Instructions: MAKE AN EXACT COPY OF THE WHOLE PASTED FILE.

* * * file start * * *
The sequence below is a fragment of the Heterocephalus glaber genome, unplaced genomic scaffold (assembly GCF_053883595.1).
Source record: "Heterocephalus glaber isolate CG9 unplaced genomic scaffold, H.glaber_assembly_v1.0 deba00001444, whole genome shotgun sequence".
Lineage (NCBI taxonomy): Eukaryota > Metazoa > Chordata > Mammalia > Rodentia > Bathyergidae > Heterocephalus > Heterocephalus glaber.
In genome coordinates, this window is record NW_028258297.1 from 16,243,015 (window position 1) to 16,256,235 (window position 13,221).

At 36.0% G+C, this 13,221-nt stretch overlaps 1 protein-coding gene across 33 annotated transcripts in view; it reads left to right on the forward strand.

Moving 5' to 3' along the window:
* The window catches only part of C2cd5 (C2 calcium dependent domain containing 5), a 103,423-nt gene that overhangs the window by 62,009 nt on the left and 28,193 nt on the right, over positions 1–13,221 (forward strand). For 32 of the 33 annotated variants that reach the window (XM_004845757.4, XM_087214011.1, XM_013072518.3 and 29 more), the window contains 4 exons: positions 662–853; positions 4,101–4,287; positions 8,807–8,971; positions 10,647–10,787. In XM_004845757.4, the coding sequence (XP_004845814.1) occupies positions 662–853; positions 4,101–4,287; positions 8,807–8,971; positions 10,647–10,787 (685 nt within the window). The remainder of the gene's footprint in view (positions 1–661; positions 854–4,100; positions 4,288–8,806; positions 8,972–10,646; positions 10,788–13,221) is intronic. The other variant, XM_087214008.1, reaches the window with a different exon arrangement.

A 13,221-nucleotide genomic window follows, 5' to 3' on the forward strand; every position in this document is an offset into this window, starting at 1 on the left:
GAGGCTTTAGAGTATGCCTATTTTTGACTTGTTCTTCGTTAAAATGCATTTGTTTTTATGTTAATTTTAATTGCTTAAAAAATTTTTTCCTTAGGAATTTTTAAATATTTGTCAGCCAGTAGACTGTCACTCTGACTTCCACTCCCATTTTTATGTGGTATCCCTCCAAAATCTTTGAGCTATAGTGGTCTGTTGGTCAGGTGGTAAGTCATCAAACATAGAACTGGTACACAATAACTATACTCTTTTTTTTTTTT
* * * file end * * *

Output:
The sequence below is a fragment of the Heterocephalus glaber genome, unplaced genomic scaffold (assembly GCF_053883595.1).
Source record: "Heterocephalus glaber isolate CG9 unplaced genomic scaffold, H.glaber_assembly_v1.0 deba00001444, whole genome shotgun sequence".
Lineage (NCBI taxonomy): Eukaryota > Metazoa > Chordata > Mammalia > Rodentia > Bathyergidae > Heterocephalus > Heterocephalus glaber.
In genome coordinates, this window is record NW_028258297.1 from 16,243,015 (window position 1) to 16,256,235 (window position 13,221).

At 36.0% G+C, this 13,221-nt stretch overlaps 1 protein-coding gene across 33 annotated transcripts in view; it reads left to right on the forward strand.

Moving 5' to 3' along the window:
* The window catches only part of C2cd5 (C2 calcium dependent domain containing 5), a 103,423-nt gene that overhangs the window by 62,009 nt on the left and 28,193 nt on the right, over positions 1–13,221 (forward strand). For 32 of the 33 annotated variants that reach the window (XM_004845757.4, XM_087214011.1, XM_013072518.3 and 29 more), the window contains 4 exons: positions 662–853; positions 4,101–4,287; positions 8,807–8,971; positions 10,647–10,787. In XM_004845757.4, the coding sequence (XP_004845814.1) occupies positions 662–853; positions 4,101–4,287; positions 8,807–8,971; positions 10,647–10,787 (685 nt within the window). The remainder of the gene's footprint in view (positions 1–661; positions 854–4,100; positions 4,288–8,806; positions 8,972–10,646; positions 10,788–13,221) is intronic. The other variant, XM_087214008.1, reaches the window with a different exon arrangement.

A 13,221-nucleotide genomic window follows, 5' to 3' on the forward strand; every position in this document is an offset into this window, starting at 1 on the left:
GAGGCTTTAGAGTATGCCTATTTTTGACTTGTTCTTCGTTAAAATGCATTTGTTTTTATGTTAATTTTAATTGCTTAAAAAATTTTTTCCTTAGGAATTTTTAAATATTTGTCAGCCAGTAGACTGTCACTCTGACTTCCACTCCCATTTTTATGTGGTATCCCTCCAAAATCTTTGAGCTATAGTGGTCTGTTGGTCAGGTGGTAAGTCATCAAACATAGAACTGGTACACAATAACTATACTCTTTTTTTTTTTT